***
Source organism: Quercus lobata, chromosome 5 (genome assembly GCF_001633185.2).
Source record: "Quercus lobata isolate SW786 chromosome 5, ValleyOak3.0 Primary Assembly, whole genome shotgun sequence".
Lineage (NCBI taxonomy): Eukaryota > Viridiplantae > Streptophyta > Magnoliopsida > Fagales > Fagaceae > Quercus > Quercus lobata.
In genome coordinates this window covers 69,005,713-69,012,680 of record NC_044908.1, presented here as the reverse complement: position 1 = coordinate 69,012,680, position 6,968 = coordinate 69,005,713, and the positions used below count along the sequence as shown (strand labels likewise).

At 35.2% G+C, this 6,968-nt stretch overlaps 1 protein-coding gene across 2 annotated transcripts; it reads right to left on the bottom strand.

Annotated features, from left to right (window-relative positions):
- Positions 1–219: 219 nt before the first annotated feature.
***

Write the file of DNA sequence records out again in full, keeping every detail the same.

Source organism: Quercus lobata, chromosome 5 (genome assembly GCF_001633185.2).
Source record: "Quercus lobata isolate SW786 chromosome 5, ValleyOak3.0 Primary Assembly, whole genome shotgun sequence".
Lineage (NCBI taxonomy): Eukaryota > Viridiplantae > Streptophyta > Magnoliopsida > Fagales > Fagaceae > Quercus > Quercus lobata.
In genome coordinates this window covers 69,005,713-69,012,680 of record NC_044908.1, presented here as the reverse complement: position 1 = coordinate 69,012,680, position 6,968 = coordinate 69,005,713, and the positions used below count along the sequence as shown (strand labels likewise).

At 35.2% G+C, this 6,968-nt stretch overlaps 1 protein-coding gene across 2 annotated transcripts; it reads right to left on the bottom strand.

Annotated features, from left to right (window-relative positions):
- Positions 1–219: 219 nt before the first annotated feature.